“There’s a learning process,” Versteeg said. “But we have very smart and dedicated law students. With some guidance, collaborations are very mutually beneficial.”
With clear writing, substantive research and strong conclusions, the team felt confident their work was ready for submission.
They decided to target law reviews, which are student-run but make up the majority of scholarly law journals, rather than peer journals, whose processes often mean a longer period between acceptance and publication. They sent out their paper in early September — the end of the summer cycle — and waited.
Some of the journals declined, while many didn’t reply at all. Ultimately, there were no takers.
“You always send to 40 or 50 law reviews at one time,” Versteeg said. “We didn’t get a single offer at all. Some weren’t really looking anymore at that point.”
“It was disheartening,” Horley added.
But they knew they had a winning paper. They refined their work and focused on the next submission cycle, which was in February and March.
Finally, their persistence paid off. The Columbia Law Review wanted the paper. The journal contacted Versteeg — and told her she had one hour to decide.
The team was spread out. Horley was at a law firm in New York, Guim was in Mexico, Guirguis was clerking for a federal district judge in West Virginia, and Meng was here, teaching.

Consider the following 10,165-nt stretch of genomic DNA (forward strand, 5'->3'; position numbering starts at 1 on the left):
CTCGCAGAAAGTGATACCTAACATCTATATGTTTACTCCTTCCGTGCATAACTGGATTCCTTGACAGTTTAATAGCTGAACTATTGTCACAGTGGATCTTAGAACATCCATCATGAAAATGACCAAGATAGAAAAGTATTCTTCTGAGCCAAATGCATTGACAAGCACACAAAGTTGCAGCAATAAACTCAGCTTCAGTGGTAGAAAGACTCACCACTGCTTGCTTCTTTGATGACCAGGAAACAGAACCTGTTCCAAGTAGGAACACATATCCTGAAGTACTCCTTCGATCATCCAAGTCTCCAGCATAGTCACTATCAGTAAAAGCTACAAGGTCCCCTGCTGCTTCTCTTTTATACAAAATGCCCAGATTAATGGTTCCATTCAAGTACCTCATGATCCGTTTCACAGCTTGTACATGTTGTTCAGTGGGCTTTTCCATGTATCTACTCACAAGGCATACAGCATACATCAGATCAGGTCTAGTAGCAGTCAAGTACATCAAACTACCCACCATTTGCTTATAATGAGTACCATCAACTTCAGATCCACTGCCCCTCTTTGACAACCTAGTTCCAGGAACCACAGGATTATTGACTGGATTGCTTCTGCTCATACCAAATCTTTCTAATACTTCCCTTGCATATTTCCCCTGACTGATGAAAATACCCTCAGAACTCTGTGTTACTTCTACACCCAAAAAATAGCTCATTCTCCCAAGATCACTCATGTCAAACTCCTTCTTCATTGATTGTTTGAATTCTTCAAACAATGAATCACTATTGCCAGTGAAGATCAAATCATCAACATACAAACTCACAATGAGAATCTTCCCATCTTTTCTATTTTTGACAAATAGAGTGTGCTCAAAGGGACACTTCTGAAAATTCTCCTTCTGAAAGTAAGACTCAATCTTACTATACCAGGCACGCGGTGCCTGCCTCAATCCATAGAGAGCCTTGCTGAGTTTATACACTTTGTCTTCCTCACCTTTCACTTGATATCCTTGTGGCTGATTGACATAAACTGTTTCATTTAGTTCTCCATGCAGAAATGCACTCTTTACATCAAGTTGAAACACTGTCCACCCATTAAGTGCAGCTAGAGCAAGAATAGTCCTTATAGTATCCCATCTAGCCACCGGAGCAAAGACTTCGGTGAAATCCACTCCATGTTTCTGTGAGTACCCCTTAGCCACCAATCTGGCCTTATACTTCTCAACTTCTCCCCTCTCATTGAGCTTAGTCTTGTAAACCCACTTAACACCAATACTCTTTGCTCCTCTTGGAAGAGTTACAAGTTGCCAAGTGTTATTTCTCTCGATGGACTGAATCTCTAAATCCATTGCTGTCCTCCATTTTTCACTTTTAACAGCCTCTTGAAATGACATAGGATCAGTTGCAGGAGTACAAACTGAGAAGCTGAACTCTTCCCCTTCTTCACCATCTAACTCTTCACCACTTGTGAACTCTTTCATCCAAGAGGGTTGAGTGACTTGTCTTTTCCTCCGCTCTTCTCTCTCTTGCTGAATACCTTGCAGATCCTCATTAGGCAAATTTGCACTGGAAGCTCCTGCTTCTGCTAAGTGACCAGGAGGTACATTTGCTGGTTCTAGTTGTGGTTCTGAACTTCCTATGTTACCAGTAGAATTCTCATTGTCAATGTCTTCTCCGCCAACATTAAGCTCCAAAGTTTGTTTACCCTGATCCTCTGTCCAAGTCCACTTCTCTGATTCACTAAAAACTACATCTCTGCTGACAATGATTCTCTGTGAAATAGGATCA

Versteeg, who was out of the country herself, accepted the offer on the group’s behalf.
She said it was notable that the Harvard Law Review also contacted the team. Its Articles Committee was going to vote on the paper, but the decision had been made to publish with the Columbia Law Review. Such is the uncertain nature of the process.
Team members said they were overjoyed with their placement, and have no regrets.
Horley is interested in a future career in academia, and having written an important paper positions him that much closer.
“As someone just starting out, to get published by that quality of a journal was a really big deal,” he said.
Versteeg said the students’ passion for the project made all of the difference.
“If the students hadn’t initiated it, this paper would not have happened,” she said.